Why aren’t more people choosing cybersecurity as a career?
It's a big question – all over the IT industry, cybersecurity professionals are very much in demand. Companies need help circling the wagons, protecting trade secrets and sensitive data sets, and locking down systems to keep out records of hackers and repel black hat efforts.
So why aren't people moving toward this type of job role? (Read also: The Truth About Cybersecurity.)
Part of the reason for a lack of cybersecurity professionals in the market is related to the skills and experience that are needed to tackle this kind of job.
Simply put, cybersecurity work requires specialized skill, not only in mathematical and stochastic fields like programming, but in other areas where inside knowledge is crucial. It's not easy to come from outside this industry and get a foothold inside of it. Many cybersecurity professionals have advanced degrees that give them a true window into this demanding field.
Another reason for the lack of professional availability is the gender disparity that exists across IT, and it certainly applies to cybersecurity as well.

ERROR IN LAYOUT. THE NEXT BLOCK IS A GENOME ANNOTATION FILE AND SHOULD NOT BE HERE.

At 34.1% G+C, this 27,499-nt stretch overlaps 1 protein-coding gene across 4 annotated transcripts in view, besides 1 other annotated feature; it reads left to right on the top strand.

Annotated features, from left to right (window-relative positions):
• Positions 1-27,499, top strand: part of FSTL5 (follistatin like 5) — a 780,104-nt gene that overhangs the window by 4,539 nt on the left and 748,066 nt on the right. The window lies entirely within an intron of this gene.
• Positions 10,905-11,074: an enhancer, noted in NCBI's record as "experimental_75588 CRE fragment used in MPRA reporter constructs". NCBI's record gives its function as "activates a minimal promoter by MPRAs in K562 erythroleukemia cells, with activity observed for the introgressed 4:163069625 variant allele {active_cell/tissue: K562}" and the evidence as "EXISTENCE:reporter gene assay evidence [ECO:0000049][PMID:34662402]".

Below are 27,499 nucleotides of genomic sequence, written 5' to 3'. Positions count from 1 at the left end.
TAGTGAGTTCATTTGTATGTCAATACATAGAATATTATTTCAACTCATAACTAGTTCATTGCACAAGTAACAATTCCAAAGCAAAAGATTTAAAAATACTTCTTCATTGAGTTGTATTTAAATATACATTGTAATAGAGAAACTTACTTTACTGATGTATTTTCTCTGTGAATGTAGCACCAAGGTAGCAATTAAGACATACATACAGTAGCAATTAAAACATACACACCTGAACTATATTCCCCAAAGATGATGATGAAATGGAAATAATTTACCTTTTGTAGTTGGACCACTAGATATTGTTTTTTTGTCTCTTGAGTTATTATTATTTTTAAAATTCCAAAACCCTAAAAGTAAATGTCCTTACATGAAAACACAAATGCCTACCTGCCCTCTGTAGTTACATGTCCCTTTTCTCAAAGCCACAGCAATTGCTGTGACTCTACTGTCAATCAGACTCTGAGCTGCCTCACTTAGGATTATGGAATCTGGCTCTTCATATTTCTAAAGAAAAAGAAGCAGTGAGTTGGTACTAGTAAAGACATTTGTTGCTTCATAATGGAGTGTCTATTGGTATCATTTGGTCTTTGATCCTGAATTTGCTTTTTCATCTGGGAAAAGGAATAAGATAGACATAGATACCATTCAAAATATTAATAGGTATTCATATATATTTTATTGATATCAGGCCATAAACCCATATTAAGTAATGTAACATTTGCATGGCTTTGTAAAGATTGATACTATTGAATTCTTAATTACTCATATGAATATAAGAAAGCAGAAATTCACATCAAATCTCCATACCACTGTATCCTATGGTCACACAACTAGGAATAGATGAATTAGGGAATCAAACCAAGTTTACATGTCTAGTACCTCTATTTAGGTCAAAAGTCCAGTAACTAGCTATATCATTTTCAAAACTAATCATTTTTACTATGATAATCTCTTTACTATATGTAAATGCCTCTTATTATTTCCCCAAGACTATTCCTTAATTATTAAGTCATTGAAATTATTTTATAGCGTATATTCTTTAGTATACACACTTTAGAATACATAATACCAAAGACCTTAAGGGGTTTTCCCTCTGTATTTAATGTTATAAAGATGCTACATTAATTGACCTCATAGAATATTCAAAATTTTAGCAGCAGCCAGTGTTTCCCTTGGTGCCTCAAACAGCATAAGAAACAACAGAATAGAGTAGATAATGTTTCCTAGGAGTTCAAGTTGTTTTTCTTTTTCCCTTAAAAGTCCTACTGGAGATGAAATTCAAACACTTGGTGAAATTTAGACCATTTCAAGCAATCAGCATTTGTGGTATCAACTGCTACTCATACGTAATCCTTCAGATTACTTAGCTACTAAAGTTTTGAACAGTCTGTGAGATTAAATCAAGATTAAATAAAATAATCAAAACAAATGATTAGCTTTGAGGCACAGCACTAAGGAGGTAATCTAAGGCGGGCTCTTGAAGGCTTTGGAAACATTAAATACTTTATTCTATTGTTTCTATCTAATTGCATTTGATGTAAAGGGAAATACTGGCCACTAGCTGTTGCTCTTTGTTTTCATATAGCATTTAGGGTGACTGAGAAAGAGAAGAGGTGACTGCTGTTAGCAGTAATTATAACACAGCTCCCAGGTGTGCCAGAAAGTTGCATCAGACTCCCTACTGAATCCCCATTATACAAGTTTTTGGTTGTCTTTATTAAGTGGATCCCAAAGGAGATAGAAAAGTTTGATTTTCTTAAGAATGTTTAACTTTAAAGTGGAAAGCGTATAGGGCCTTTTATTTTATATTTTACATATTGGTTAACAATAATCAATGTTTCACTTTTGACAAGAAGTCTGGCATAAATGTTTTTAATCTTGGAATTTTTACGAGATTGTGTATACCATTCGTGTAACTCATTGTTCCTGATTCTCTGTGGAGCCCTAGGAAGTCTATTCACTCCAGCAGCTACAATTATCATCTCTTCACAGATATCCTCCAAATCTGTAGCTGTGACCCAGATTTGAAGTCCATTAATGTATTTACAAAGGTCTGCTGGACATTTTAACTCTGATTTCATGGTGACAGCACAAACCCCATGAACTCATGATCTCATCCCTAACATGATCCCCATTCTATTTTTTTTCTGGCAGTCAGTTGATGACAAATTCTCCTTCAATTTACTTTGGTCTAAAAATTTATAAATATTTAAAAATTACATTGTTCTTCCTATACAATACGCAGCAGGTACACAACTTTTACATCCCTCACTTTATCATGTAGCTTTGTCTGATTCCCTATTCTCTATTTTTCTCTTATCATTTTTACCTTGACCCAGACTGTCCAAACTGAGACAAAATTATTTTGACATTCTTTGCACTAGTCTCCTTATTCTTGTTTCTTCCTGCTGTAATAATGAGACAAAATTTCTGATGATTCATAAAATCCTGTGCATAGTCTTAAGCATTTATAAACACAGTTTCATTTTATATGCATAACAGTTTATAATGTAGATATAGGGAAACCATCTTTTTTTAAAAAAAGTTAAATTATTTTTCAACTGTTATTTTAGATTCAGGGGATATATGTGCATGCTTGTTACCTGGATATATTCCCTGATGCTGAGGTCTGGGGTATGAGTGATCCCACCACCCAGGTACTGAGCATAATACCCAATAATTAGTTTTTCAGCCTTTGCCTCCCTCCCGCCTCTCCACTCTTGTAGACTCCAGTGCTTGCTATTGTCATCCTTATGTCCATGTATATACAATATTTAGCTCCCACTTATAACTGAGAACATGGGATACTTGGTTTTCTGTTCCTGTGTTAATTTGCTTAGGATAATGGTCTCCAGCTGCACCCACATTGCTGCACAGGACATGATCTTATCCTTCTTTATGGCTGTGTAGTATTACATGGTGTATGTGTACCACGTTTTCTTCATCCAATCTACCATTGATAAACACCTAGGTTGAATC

Although women have been making inroads, doubling their representation in cybersecurity from 2013 to the end of 2019 according to some surveys, there's a consensus that men still outnumber women in the cybersecurity field, although many women are reportedly accessing higher positions within the industry.
Groups like Women in Cybersecurity (WiCyS) work to increase the role of women in cybersecurity with events, job boards and other member support services intended to widen opportunities for women in this part of IT.
Then there's also a lack of formal job training. Up until recently, cybersecurity was not a very active training field, and the result is that some of the best cybersecurity people around have largely unrelated degrees in data science or something else. (Read also: Job Role: Data Scientist.)
Now, there are training programs emerging, but it seems that in some ways, it's too little, too late — there just don't seem to be enough trained and educated people with the skill sets to tackle cybersecurity for companies.
In general, you could say that a skills gap is the major culprit. There are also worker shortages in fields like electrical work, plumbing, and heating, cooling and air conditioning. Cybersecurity is very similar to those other things, but even more targeted and specific in the skill sets that it requires. That's a major reason why there just aren't enough cybersecurity people to go around.
One of the best solutions would be aggressive job training platforms that make it clear the trajectory from certificate completion to gainful employment, because cybersecurity experts really do make quite a lot of money on average.
Awareness seems to be a driver, and fully preparing a new generation for the technical side could help to get more applicants in the door.
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